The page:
It is incredible to think how far watched have come from the earliest time-telling devices like the hourglass and sundial. This time, we shift our concentration to beautiful moon-phase dials and how they came to be.
The use of the moon as a time-telling device stretches as far back as some ancient civilisations, and lunar calendars have been identified as far back as 34,000 years ago and were developed by the Egyptians up until the introduction of the Julian calendar by Julius Caesar in 46 BC. The lunar calendar gave birth to what we know today as a year consisting of 12 months divided into 29.5 days on average per month. The length of a month was determined by the time between two full moons and its 8 phases, known as a cycle.
Since the time of ancient civilisations, the moon has been used as a time-telling device and lunar calendars have been identified as far back as 34,000 years ago up until 46 BC when Julius Caesar introduced the Julian calendar. The lunar calendar gave birth to what we know today as a cycle of phases which takes 29-and-a-half days which, not so coincidentally, is the average length of a calendar month. Given the regularity of the moon’s movement, it should come as no surprise that the invention of our modern calendar owes its existence to the phases of the moon.
The Antikythera instrument (source: http://commons.wikimedia.org/wiki/File:NAMA_Machine_d%27Anticyth%C3%A8re_1.jpg)
It is believed that in roughly 100 BC, a mechanism called the Antikythera instrument, was created to be the earliest known “clock” capable of predicting the phases and position of the moon. While not entirely accurate, the Antikythera is the first known example of a planetarium with the ability to measure the duration of a moon’s cycle.
Some 600 years later after the 14th century, the implementation of astronomical complications in clocks and towers had remained unchanged and it isn’t until the 16th century where we find a clock with only a moon phase complication in. Born in Germany and England, Grandfather clocks, or longcase clocks, were often opulent in their design and were limited to the very wealthy who used the moon phase as a way of planning journeys under the cover of moonlight.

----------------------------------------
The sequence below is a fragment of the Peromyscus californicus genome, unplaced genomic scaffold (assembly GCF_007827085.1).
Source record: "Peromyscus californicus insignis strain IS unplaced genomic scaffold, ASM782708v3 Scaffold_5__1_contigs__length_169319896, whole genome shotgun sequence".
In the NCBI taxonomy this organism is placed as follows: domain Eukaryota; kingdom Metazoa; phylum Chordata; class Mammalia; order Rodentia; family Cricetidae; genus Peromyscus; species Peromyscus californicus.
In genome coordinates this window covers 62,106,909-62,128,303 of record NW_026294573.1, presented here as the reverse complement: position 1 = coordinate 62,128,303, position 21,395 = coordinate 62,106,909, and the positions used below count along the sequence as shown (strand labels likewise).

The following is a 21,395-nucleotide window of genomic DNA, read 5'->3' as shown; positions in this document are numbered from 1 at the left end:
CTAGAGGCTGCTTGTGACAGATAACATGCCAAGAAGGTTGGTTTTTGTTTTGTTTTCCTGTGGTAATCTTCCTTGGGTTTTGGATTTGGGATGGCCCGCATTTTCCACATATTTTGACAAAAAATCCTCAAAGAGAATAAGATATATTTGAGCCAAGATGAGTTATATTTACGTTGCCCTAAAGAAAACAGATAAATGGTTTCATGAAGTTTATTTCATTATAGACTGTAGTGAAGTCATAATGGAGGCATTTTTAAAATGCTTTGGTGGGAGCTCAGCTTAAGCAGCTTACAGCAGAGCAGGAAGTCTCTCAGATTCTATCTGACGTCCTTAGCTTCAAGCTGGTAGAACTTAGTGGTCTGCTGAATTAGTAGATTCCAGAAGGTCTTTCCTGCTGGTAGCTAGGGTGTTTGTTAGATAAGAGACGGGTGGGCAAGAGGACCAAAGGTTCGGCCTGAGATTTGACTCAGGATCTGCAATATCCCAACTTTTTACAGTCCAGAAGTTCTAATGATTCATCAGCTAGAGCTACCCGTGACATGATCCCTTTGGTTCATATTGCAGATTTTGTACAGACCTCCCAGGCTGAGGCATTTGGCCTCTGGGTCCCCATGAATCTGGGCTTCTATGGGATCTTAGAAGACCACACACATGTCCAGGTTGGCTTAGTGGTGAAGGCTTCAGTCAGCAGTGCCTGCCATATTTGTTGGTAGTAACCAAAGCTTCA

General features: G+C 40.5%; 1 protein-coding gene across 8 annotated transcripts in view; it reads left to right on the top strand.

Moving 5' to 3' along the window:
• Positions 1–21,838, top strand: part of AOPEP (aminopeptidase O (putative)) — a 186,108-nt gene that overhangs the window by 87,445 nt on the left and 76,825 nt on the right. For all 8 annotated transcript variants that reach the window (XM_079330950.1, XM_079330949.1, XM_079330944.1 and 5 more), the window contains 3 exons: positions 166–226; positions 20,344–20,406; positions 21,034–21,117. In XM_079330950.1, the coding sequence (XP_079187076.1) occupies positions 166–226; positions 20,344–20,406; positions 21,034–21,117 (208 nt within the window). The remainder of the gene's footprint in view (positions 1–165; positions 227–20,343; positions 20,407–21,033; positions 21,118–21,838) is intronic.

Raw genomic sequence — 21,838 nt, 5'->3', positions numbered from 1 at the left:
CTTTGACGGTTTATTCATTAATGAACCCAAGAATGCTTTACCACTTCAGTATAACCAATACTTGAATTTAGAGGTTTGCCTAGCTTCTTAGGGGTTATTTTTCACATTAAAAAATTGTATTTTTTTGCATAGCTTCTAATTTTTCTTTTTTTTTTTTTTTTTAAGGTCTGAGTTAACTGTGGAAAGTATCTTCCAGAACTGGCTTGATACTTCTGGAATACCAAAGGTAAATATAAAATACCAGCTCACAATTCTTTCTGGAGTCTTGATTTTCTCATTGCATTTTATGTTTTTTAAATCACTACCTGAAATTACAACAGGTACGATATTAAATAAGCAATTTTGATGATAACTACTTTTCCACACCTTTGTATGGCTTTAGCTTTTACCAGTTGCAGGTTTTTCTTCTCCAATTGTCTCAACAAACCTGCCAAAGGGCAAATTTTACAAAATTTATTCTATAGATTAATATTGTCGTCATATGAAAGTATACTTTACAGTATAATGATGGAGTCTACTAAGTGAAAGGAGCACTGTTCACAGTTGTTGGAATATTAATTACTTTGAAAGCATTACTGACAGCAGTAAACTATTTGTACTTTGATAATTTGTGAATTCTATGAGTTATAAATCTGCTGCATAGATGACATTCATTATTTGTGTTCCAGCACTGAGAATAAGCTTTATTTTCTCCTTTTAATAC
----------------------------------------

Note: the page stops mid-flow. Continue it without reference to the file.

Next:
The moonphase prevailed and found its way onto pocket-watch dials in the late 19th and early 20th centuries. It was an obvious additional complication to mechanical watches because of its influence on men’s lives since the dawn on time, from the ebb and flow of tides to crop harvests, as well as navigation. So it has always been historically important to keep track of its movements. Of course, as the pocket watch gave way to the wristwatch, moon-phase complications made the migration. Never a complication of necessity, the moon phase is more about the watchmaker’s connection to time itself. It is a sort of microcosm of the larger gear train of our universe with its intermeshing planetary orbits and cycles.
The Beauty Of It
A moonphase watch shows the current phase of the moon as you see it in the sky. As our orbiting pet rock passes across the sky, so too does its miniature version in the watch travel around, displayed in an aperture on the dial. Moonphase complications are often featured on perpetual-calendar watches. The connection between the phases of the moon and the progression of the months is inextricable, though the mechanisms that drive the two complications are completely separate.
IWC Portugieser Perpetual Calendar
The full moon has been steeped in mystery and legend since the beginning of time. It is undisputed that the moon’s gravitational pull controls the tides, and thus exerts a real influence on the earth and our lives. On the moon phase display of the Portugieser Perpetual Calendar with a double moon or a single moon, the moon is just 5 millimetres in diameter. Nevertheless, the depiction of its orbit on the miniature stage diverges by just 1 day in 577.5 years from the actual phase of the moon. In the model with the double moon display, the moon phase and its mirror image show the state of the moon in both the northern and southern hemispheres. In the anniversary year of the Portugieser (Portuguese) family, both watches have been modified in terms of technology and design. For the first time ever, the double-moon model comes with the railway-track chapter ring typical of the Portugieser, while the designers have transformed the entire moon phase display into a star-studded night sky, so that the moon and stars appear to hover in infinite space. Both models are equipped with IWC-manufactured movements from the new IWC 52000-calibre family, featuring solid red gold rotors and blued screws. Each watch also has ergonomically optimized strap horns, an arched-edge front glass and a luxurious Santoni strap. Otherwise, the modern and elegant time machines leave virtually no wish unfulfilled: perpetual calendar, window showing the year in four digits, 7-day automatic movement with Pellaton winding and a power reserve display.